Is There Such A Thing As Righteous Lying?

At times, members will get upset when they discover that a prophet of God lied. They will either reject the restored gospel as a whole or enter a level of cognitive dissonance, which leads to a denial of the facts. They will proclaim something like, “He wasn’t involved in hypocrisy, lying, or acting like a two-faced deceiver!” If we know the scriptures, however, we will understand that the prohibition against things such as lying or killing (see “Nephi’s Honorable Execution of Laban“), are principles with nuance. We need to gain a grasp on them so we don’t call righteous men evil simply because we lack proper perspective.

The commandment we think of, given to Moses on Mount Sinai, was actually NOT “Thou shalt not lie”, but “Thou shalt not bear false witness against thy neighbour” (Exodus 20:16). Then again in Deuteronomy, where the commandments are explained more clearly, “Neither shalt thou bear false witness against thy neighbour.” (Deuteronomy 5:20). As we read through the Old Testament, it is all about not accusing others of doing something they did not do, in an effort to get them in trouble when they did not deserve it.

It’s a universally excepted idea that “it is not always wise to relate all the truth” (Joseph Smith, 27 June 1844, “Historian’s Office, Martyrdom Account,” p. 52, The Joseph Smith Papers, accessed October 28, 2021,

If you were hiding individuals in your home who were being persecuted—for no other thing than their religion, would you be rightfully condemned as a “liar and two faced deceiver”?  Clearly that is an unreasonable and even wicked judgement. There are times throughout history where the Lord either commanded His prophet to tell, or that He Himself, told a falsehood or untrue thing.

This exact scenario occurred during the life of the Savior. We read in John chapter 7 that Jesus’ half brothers told Him to,

“[G]o into Judea, that thy disciples also may see the works that thou doest. For there is no man that doeth any thing in secret, and he himself seeketh to be known openly. If thou do these things, shew thyself to the world.” John 7:3-4

Jesus responded to them saying,

“My time is not yet come: but your time is alway ready. The world cannot hate you; but me it hateth, because I testify of it, that the works thereof are evil. Go ye up unto this feast: I go not up yet unto this feast; for my time is not yet full come.” John 7:6-8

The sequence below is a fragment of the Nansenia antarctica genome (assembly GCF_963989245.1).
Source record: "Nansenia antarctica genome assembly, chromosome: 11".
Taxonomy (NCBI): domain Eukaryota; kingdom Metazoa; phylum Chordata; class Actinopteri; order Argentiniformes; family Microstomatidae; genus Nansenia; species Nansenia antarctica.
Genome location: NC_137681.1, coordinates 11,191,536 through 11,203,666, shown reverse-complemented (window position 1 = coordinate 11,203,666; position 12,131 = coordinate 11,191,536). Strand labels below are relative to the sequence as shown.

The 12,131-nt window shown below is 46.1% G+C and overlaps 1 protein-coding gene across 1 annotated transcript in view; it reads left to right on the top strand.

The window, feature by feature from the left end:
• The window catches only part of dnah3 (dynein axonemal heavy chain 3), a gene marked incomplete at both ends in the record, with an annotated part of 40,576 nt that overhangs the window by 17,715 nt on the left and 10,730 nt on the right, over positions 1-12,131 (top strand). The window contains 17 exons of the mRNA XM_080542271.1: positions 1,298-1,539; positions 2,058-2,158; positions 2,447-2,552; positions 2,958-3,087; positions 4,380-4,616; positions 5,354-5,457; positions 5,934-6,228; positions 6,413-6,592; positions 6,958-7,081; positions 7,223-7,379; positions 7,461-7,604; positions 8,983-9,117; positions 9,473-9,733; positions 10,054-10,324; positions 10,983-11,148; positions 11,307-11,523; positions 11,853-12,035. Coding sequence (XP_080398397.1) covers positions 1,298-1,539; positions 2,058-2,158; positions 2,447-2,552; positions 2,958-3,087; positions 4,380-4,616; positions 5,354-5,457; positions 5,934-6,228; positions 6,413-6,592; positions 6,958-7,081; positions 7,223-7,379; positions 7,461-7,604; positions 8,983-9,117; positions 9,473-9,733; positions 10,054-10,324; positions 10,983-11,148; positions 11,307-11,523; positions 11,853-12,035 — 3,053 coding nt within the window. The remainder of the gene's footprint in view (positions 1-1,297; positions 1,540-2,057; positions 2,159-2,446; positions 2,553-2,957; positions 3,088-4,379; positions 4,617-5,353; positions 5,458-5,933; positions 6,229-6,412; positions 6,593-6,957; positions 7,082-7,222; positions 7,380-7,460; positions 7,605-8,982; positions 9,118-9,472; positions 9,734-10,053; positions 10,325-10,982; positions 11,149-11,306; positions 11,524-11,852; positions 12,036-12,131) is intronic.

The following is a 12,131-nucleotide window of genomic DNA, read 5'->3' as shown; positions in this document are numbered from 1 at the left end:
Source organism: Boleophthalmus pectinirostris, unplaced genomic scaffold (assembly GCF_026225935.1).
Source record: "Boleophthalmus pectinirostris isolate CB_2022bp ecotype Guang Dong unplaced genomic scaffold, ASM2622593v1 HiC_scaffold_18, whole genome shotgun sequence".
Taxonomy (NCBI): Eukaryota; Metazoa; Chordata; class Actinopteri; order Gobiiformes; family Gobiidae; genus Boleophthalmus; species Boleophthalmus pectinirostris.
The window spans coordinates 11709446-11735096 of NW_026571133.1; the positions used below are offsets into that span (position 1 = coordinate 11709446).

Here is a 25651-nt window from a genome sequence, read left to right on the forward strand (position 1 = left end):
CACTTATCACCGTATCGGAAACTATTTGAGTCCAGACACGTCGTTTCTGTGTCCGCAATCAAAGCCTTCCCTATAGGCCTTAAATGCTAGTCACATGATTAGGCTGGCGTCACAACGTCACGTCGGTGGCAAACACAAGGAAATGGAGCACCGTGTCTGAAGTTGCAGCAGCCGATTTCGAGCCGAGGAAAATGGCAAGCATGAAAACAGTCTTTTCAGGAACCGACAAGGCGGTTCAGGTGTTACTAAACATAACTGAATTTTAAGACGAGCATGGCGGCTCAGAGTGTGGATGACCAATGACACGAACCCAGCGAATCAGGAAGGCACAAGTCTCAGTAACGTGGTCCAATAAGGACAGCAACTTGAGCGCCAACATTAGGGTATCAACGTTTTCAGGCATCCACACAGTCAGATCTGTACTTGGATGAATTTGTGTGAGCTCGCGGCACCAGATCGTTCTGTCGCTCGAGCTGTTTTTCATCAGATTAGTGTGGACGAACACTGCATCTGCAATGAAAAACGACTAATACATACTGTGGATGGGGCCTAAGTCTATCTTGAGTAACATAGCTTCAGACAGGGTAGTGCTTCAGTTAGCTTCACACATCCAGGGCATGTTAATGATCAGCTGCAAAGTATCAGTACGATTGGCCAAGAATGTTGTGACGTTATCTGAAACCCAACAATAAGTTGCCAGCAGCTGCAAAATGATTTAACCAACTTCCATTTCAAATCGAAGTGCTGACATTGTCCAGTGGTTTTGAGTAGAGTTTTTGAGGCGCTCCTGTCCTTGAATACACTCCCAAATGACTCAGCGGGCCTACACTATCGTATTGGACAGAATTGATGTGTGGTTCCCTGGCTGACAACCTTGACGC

Jesus told His half brothers that He would not be going to the feast, but that they should themselves go. After this, the record tells us,

“then went he also up unto the feast, not openly, but as it were in secret.” John 7:10

On another occasion when a High Priest Pharisee asked the Savior about His teachings, the Lord answered,

“I spake openly to the world; I ever taught in the synagogue, and in the temple, whither the Jews always resort; and in secret have I said nothing.” John 18:20

Here He says he taught openly to the world and that he never kept anything a secret. However, the Lord told his disciples not to tell anyone that He was the Savior:

“Then charged he his disciples that they should tell no man that he was Jesus the Christ.” Matthew 16:20


“And he charged them that they should tell no man of him.” Mark 8:30


“And he straitly charged them, and commanded them to tell no man that thing” Luke 9:21

In another instance the Savior said to keep the events of the Transfiguration a secret:

“And as they came down from the mountain, Jesus charged them, saying, Tell the vision to no man, until the Son of man be risen again from the dead.” Matthew 17:9

“And as they came down from the mountain, he charged them that they should tell no man what things they had seen, till the Son of man were risen from the dead.” Mark 9:9

Are we going to claim the Lord was a “two-faced deceiver” for telling His brothers He wasn’t going to do something that he then did, but in secret? As his brothers said, “there is no man that doeth any thing in secret”. Or are we going to call Him a hypocrite for saying He didn’t say anything in secret when He clearly did. Or are we going to act like a petulant child and say “Jesus would never lie! The record is false!” Clearly not, obviously the Savior knew “it is not always wise to relate all truth”.

Before His mortal ministry, the Savior told His prophet, Abraham, to tell an untruth to Pharaoh when He said,

“Behold, Sarai, thy wife, is a very fair woman to look upon; Therefore it shall come to pass, when the Egyptians shall see her, they will say—She is his wife; and they will kill you, but they will save her alive; therefore see that ye do on this wise: Let her say unto the Egyptians, she is thy sister, and thy soul shall live.” Abraham 2:22-24

Here the Lord God Himself reveals a plan for Abraham to lie to the Egyptians. No reasonable believer is going to call either the Lord or Abraham of being “involved in hypocrisy, lying, deceiving, and acting the two-faced deceiver”.

We also read all throughout the Book of Mormon the righteous use of deception, such as when Heleman used it to defend the liberty of the people,

“Now when we saw that the Lamanites began to grow uneasy on this wise, we were desirous to bring a stratagem into effect upon them; therefore Antipus ordered that I should march forth with my little sons to a neighboring city, as if we were carrying provisions to a neighboring city.” Alma 56:30